Posted: 28 March, 2017 | Author: AfricLaw | Filed under: Patricia Mwanyisa | Tags: 94 mental health patients, adequate standards of living including adequate food, Centre for Human Rights, clothing and housing, Convention on the Rights of Persons with Disabilities, CRPD, deinstitutionalisation, disability rights, freedom from torture or cruel, Gauteng, Health Ombud, human rights, human rights-based approach, ICESCR, inhumane or degrading treatment, mental disability, Mental Health Care Act, NGO, provincial government, psychosocial, right to highest attainable health, right to independent living and inclusion in society, right to life, South Africa |
Author: Patricia Mwanyisa
Consultant – Human Rights and Access to Justice
As South Africa took time to celebrate its annual human rights day on March 21, this year (2017) the deaths of the 94 patients in Gauteng Province in a space of under a year should not be forgotten. The provincial government of Gauteng took the decision to remove persons with psychosocial and intellectual disabilities from government health institutions to reduce spending on their healthcare. The implementation process was poorly planned, rapidly executed and chaotic. The move had fatal and disastrous consequences as it not only contravened national and international law, but also proved cruel and inhumane. The record shows 94 lives were lost, families have been severely traumatised and a healthcare support system regardless of whether it was the most ideal or not was shaken to its knees.
Apart from violating domestic law – the National Health Act 61 (2003) and the Mental Health Care Act 17 (2002)) – as a State party to the UN Convention on the Rights of Persons with Disabilities (CRPD) and the International Covenant on Economic, Social and Cultural Rights (ICESCR), among other international instruments, there are several frameworks that were contravened by South Africa. This case provides an opportunity for some serious learning for South Africa (SA) as well as other African States. Learning from previous mistakes is vital for progress. Focus should be directed on how to avoid making similar mistakes in the future. It is probably more important to provide guidance to State parties or governments when they have made mistakes as opposed to the naming and shaming – particularly after the fact. To be productive, however requires the state or those in power to accept responsibility, acknowledge their mistakes and be receptive to the guidance. Ultimately, objectively and substantively unpacking the critical aspects or points at which things went wrong in the Gauteng saga from an international human rights perspective would be beneficial for the planning and implementation of these types of projects or programmes in the future.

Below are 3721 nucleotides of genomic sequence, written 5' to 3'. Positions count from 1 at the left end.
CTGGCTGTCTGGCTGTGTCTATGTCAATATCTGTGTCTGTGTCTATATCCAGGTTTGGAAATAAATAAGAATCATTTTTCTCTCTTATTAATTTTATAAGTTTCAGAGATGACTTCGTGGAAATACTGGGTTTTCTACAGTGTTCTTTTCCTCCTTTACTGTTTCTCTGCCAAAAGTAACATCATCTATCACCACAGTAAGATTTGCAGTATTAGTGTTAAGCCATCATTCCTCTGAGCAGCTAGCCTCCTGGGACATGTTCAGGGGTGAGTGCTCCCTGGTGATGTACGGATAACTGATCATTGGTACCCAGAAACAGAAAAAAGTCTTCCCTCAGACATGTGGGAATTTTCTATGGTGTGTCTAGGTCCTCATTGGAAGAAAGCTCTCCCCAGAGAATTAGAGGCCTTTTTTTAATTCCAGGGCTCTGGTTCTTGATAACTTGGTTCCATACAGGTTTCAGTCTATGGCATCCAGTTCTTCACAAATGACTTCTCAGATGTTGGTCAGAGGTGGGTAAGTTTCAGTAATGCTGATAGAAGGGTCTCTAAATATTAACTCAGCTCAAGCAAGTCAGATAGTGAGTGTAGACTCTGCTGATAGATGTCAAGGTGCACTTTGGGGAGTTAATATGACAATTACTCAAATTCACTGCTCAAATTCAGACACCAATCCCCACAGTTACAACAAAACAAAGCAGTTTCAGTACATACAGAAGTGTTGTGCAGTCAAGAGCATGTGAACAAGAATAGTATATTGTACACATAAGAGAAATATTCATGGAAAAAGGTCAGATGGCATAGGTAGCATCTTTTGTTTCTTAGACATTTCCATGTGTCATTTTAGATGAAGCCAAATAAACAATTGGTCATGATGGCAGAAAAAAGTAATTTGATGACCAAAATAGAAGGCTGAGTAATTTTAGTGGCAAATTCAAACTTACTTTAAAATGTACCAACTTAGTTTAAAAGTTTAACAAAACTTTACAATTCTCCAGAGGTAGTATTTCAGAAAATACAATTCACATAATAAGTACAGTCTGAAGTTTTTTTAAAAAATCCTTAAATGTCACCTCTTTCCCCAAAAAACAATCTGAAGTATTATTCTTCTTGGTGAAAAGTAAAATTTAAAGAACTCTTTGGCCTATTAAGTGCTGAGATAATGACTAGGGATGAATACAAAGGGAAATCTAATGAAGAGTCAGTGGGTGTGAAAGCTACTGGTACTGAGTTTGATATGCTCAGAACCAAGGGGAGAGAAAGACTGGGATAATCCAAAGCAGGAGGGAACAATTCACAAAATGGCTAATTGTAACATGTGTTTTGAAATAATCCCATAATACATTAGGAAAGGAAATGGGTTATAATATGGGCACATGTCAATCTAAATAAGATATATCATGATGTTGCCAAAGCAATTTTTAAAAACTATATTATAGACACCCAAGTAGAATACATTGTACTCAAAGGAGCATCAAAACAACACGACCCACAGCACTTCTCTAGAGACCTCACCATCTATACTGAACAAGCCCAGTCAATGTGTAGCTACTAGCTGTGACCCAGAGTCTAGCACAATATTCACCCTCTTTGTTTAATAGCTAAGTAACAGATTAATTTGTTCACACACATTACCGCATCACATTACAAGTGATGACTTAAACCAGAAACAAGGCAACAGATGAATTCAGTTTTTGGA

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Posted: 13 August, 2015 | Author: AfricLaw | Filed under: Abiy Alemu Ashenafi | Tags: African languages, Afrikaans, constitution, English, Gauteng, indigenous langugaes, interpreters, language, language barrier, linguistic human rights, official languages, sign language, South Africa, Thohoyandou, Tsivenda, Tsonga, Venda, Xitsonga |
Author: Abiy Alemu Ashenafi
Student (LLM in Human Rights and Democratisation in Africa), Centre for Human Rights, Faculty of Law, University of Pretoria
As the High Court in Johannesburg grapples with the question of whether some schools in Gauteng must teach in two languages, in Venda it is the courts themselves which have a language problem.
Too often, individuals who appear before the courts in Venda are denied full access to justice because of the language they speak – or don’t speak. Cities like Thohoyandou and others across Venda attract people from across this diverse country, and not all are fluent in Tsivenda or Xitsonga. While the police in Venda are most often able to articulate the rights of the arrested person in that person’s vernacular, the next step of the judicial process – the courts – might as well be in Greek.
In actuality, the courts in Venda and throughout South Africa use English (and sometimes Afrikaans). All other languages must be translated, and the interpreters employed by the courts must not only translate the words, but also the ideas and concepts behind them, serving as something of a ‘culture broker’.
Needless to say, the meanings of words and phrases are fluid between languages – sometimes within languages. What if the true meaning of words or legal concepts is lost in translation?
It can happen. In Venda, qualified interpreters are often unavailable, meaning the court sometimes utilises interpreters who are not professionals, and who are not made to take an oath. Researchers have recently identified several cases where inadequate translations between English and other South African languages have proved to be an impediment to – if not a miscarriage of – justice. Would you want your loved one’s life or liberty to be at the mercy of a bad translation?
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